Tuesday, October 1, 2013

Enough Said

What I admire most about Nicole Holofcener is that she makes movies that no one else makes. Movies about women of a certain age, at a certain time. These women are usually on the cusp of middle age, are somewhat wealthy through obscure ventures, a little bored, a little tired and a little pissed. They’re also looking for love, even if they don’t know it.

Enough Said is Holofcener’s fifth feature film, following the accurate desperation of Please Give and the on-the-surface hopelessness of Friends with Money. Those adjectives don’t describe the films, per se, but rather the mentality of the characters living within them. Words I’d use to describe Eva (Julia Louis-Dreyfus), the lead of Enough Said, are blindly content and unknowingly eager. Eva is a private massage therapist living in L.A. who’s dreading the final weeks before her only daughter goes to college. Eva is a lot like the other women in Holofcener’s films, which means she’s happy where she’s at in life, if no other reason than she’s used to it.

After Eva meets Albert (James Gandolfini, in his final film role) at a party, she slowly lets her guard down and hesitantly readies herself for love.
If a Nicole Holofcener film relies on just two things, it is strength of character and believability of dialogue. All of her characters speak the way real people actually talk, which can frankly be jarring. People in movies rarely speak how people in real life speak. That’s one thing that makes them movies. But a dinner party scene in a Holofcener film feels eerily close to that fun conversation you had with a group of people at the last party you hosted. They talk openly about their own faults (and the faults of those they know), they interrupt, they let alcohol motivate their loose tongues, and so on.

My point is, I love Holofcener’s writing. I’m a huge admirer of her ability to pull off “real talk” in such a naturalistic way. Problem is, I’ve seen all of her films, and by now, I know what’s coming. I feared this when I saw Please Give a few years ago, and Enough Said has confirmed it: there’s simply no variation in Holofcener’s writing from one film to the next. Or at least not enough to playfully throw me off the story and introduce something I wasn’t expecting.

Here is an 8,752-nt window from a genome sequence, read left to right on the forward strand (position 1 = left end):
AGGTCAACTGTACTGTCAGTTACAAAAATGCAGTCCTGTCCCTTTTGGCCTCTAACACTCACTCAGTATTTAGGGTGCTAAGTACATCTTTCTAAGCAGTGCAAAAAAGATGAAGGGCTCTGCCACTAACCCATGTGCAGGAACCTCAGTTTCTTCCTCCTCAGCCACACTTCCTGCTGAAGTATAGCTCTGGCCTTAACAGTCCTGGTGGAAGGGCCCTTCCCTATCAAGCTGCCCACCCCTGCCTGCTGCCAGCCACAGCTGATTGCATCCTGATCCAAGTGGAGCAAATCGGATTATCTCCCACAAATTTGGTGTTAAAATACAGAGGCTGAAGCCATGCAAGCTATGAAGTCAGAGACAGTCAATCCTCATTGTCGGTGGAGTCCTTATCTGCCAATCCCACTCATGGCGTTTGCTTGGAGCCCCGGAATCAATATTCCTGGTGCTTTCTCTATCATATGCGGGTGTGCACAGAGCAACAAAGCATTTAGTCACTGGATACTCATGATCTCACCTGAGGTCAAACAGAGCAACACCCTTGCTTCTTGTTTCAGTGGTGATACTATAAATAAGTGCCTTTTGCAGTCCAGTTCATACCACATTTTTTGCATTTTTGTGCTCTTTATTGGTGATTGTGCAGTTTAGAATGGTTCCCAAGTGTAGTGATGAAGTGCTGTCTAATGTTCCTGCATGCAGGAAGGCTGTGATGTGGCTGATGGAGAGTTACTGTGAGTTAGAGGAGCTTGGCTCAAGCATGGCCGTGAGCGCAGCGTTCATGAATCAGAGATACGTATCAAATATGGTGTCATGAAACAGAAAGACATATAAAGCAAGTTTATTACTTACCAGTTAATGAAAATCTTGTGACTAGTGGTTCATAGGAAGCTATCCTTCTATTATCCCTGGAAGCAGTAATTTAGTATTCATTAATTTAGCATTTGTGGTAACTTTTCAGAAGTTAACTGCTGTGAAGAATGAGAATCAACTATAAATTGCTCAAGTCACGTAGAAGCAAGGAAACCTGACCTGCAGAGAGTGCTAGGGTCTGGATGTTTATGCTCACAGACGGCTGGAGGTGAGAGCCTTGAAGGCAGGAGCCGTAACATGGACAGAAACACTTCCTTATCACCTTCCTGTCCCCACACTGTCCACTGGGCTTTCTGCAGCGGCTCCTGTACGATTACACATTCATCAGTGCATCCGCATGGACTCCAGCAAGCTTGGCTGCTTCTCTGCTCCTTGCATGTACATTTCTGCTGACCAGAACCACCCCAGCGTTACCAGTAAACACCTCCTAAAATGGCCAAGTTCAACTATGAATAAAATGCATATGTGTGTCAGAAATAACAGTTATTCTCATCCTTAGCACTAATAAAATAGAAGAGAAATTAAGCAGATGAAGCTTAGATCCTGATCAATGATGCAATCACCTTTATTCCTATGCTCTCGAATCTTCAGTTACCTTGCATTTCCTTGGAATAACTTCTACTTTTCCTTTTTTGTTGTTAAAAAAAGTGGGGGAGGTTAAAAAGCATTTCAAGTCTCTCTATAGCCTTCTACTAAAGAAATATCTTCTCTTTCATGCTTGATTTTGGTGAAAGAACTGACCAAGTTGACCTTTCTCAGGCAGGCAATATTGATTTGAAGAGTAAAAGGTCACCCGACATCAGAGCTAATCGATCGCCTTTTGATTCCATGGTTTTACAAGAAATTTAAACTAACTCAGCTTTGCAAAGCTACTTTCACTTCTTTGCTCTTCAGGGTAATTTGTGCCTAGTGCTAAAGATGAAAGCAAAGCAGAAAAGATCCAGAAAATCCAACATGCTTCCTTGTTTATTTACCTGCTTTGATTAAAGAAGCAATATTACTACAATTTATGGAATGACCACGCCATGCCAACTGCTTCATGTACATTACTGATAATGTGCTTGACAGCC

Don’t get me wrong, the back and forth exchanges between Louis-Dreyfus and Gandolfini are some of the best Holofcener has ever written. My qualm with the repetitiveness of Holofcener’s films has nothing to do with the actors involved. Gandolfini’s work in particular is poetically heartbreaking. It shows that he had a lot more left in the tank post-Tony Soprano. His Albert is a gentle giant that you want to slap silly and bear hug at the same time. I just wish, as a whole, that the film had a few more surprises in store.
Another important note for those unaware of Holofcener’s style: all of her films more or less hinge on a concept that you have to accept to enjoy. Whether it’s Catherine Keener seriously crushing on an underage Jake Gyllenhaal in Lovely & Amazing, or Keener and Oliver Platt praying that their cranky neighbor will die soon in Please Give, if you don’t buy what Holofcener is selling, then you’ll be bored to tears.

The quirky story arc in Enough Said is that, early into the film, Eva realizes her new friend and client, Marianne (Keener) is actually Albert’s ex wife. Much of the movie centers on the playful notion of Can Eva keep her friendship with Marianne a secret from Albert, and visa versa. As a follower of Holofcener’s work, I unfortunately knew exactly where she was taking the film, but for those new to her world, you should have a whimsical time discovering it for yourself. B

18 comments:

  1. Very well done my friend. I have you to thank for even turning me onto Holofcener's work in the first place and I am definitely impressed. I saw this right before I saw Don Jon and I would be lying if I said that this one didn't leave a more lasting impression on me. Maybe it's because I'm not as familiar with Holofcener's work (I've only seen Walking and Talking and Lovely and Amazing before seeing this one) but I really loved the dynamic of the film even though it was fairly obvious where things were going. Gandolfini is just fantastic and it's such a shame he passed away so young and without getting the chance to demonstrate just how versatile he really was. Keener is one of those actresses for me that could improve any movie, and I wish she worked more (actually... I wish Keener was in every movie I saw, but that's just me). A nice little gem that I hope makes money so Holofcener can make more films!

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    1. So happy you liked the movie. To be clear, not getting the most out of a movie because it is similar to other films the director has made isn't exactly fair criticism. Holofcener is a fantastic director and I respect the hell out of her. But in the case of this movie, I suppose I wish I wasn't such a fan of hers, if that makes sense.

      Gandolfini was great, wasn't he? So damn sad he passed so young.

      If you're a Keener fan, you'll love what I posted a few hours ago!! :)